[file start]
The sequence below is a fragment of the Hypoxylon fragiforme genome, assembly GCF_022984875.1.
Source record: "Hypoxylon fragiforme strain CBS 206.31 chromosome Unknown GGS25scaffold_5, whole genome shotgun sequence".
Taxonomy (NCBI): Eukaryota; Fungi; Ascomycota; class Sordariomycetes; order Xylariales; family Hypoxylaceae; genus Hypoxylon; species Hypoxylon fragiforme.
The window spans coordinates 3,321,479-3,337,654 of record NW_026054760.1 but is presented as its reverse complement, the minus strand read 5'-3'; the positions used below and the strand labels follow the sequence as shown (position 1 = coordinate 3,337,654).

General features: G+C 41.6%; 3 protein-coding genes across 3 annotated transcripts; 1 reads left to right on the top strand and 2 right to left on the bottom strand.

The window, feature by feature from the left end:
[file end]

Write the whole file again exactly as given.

The sequence below is a fragment of the Hypoxylon fragiforme genome, assembly GCF_022984875.1.
Source record: "Hypoxylon fragiforme strain CBS 206.31 chromosome Unknown GGS25scaffold_5, whole genome shotgun sequence".
Taxonomy (NCBI): Eukaryota; Fungi; Ascomycota; class Sordariomycetes; order Xylariales; family Hypoxylaceae; genus Hypoxylon; species Hypoxylon fragiforme.
The window spans coordinates 3,321,479-3,337,654 of record NW_026054760.1 but is presented as its reverse complement, the minus strand read 5'-3'; the positions used below and the strand labels follow the sequence as shown (position 1 = coordinate 3,337,654).

General features: G+C 41.6%; 3 protein-coding genes across 3 annotated transcripts; 1 reads left to right on the top strand and 2 right to left on the bottom strand.

The window, feature by feature from the left end: